by Deborah Shatz
(EJNews) – Ben Gurion said that in order to be a realist you have to believe in miracles. That is true for the story of Israel and it is particularly true for the story of the Arava, explained Hanni Arnon, Director of the Arava International Centre for Agricultural Training (AICAT) situated in the southern part of Israel. Arnon and her agronomist husband Moti were guests at a JNF (Jewish National Fund) sponsored event in Edmonton on January 31 as part of a cross Canada tour.
The reality and the miracle of the Arava is that through hard work, innovation and the pioneer spirit, AICAT has made the desert a viable centre of agriculture. Thirty years ago, the mission of the Arava was to make the desert bloom. Today, thanks to a JNF partnership with Arava and the government of Israel, the region provides 60 percent of the country’s exportable produce – including peppers, eggplants, melons, dates, flowers and grapes.
The Arava is located 80 miles from Eilat right in the heart of the desert. It became the centre of Israel’s drip irrigation innovation that was the foundation of the agricultural phenomenon. “We saw a difficulty in our location,” emphasized Arnon, “and we thought of it as a challenge and turned it into an opportunity and a solution.”
“We then decided that sharing our knowledge would be of utmost importance,” continued Arnon. “Nearly 1/2 of the world’s population – some 3 billion people – live in poverty and we have the knowhow to help. In 1994 we decided to open a school and AICAT was established with a mission of bringing in students from underdeveloped regions.”
Today the program has flourished and more than 14000 students have graduated – from countries that include Thailand, Miramar, India, Nepal, Tibet and Vietnam. Each year, under a single roof, with a multitude of cultures and shared human attributes, students receive professional agricultural training and live a unique experience that enables them to discover their capabilities and the means for fulfilling their potential.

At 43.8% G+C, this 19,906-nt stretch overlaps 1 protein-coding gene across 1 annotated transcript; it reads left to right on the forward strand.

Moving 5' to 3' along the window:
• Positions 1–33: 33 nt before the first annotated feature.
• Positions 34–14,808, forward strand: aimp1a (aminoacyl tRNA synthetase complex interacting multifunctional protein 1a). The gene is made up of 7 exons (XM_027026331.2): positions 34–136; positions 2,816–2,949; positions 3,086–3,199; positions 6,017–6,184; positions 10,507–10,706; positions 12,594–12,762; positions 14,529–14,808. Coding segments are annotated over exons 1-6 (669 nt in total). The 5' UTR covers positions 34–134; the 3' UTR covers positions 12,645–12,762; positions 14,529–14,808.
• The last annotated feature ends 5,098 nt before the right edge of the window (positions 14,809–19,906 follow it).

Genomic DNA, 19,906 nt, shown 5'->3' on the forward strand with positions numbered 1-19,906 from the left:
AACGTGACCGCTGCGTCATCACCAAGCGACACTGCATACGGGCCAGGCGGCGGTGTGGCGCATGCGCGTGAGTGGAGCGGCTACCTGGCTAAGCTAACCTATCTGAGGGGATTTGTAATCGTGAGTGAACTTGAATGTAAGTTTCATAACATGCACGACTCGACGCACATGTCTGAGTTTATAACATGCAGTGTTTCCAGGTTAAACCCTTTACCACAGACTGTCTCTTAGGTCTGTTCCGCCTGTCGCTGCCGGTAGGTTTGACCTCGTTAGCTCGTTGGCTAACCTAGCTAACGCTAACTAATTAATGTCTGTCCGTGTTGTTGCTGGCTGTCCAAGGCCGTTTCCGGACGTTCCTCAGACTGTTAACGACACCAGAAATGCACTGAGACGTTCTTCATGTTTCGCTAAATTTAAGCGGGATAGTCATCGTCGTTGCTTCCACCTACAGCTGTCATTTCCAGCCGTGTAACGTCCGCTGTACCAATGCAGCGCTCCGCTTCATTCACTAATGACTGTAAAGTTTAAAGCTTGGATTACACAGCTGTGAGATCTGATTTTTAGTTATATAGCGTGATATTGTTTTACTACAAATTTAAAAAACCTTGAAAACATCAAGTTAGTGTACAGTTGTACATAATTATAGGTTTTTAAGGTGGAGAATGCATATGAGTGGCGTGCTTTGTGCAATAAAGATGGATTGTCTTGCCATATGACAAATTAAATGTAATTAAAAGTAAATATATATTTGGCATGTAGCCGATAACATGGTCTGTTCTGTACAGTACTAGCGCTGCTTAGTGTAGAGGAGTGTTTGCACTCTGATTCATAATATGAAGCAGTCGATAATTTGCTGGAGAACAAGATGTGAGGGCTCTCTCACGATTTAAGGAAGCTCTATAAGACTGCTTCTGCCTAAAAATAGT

Each student is assigned to a farmer from the area and the farmers become more than bosses – they are teachers, mentors and new family members.
“Students arrive in Israel from all over the world and the farmers become their mentors, their inspiration, their family away from home,” noted Arnon. “As the plants grow and develop, so do the students.”
Part of their journey is to work with the farmers and they are paid for their work. They also learn how to think outside the box and how to apply the information they are learning to their home communities. The experience is transformational, said Arnon. “They arrive as students but they go back as entrepreneurs.”
The students are taught to think critically, not just to accept the way things have always been done but to look with fresh eyes using modern technology, as to how things could be better.
Each student returns to his or her home community with $2000 US and a business plan they can implement at home.
This sharing of knowledge, inspiration and innovation is Tikkun Olam, said Arnon, which translates to healing the world. “We are inspiring our students to make a difference in their own communities and our results have been overwhelmingly positive.”
The AICAT program has expanded to include research and development into Bio-Bee technology and pharmacology research with regard to plants that grow in the desert. They are also currently expanding to include a Masters Degree program in Plant Sciences at Tel Aviv University specializing in Food Safety and Food Security. This program will play an important role in ensuring the safety and security of world food production.
During the Q and A following Arnon’s presentation, a member of the audience voiced his opinion that it was sad that AICAT was passing on so much knowledge and innovation to people who were not Jewish, not Israeli and even with some countries who do not have diplomatic ties to Israel.
Arnon however, strongly disagreed with the remark. She said, “No I don’t find it sad at all! We graduate 1200 students from around the world each year and they have become wonderful ambassadors for Israel and in some cases have even prompted the establishment of diplomatic ties.
“Through our work and our school we are helping many people and many countries and also helping to improve the world’s opinion of Israel. More and more people are learning about all the good work that is being done in Israel – and Arava and JNF are an important part of it.”
For more information about JNF, visit jnfedmonton.ca or call Jay Cairns at 780-481-7881.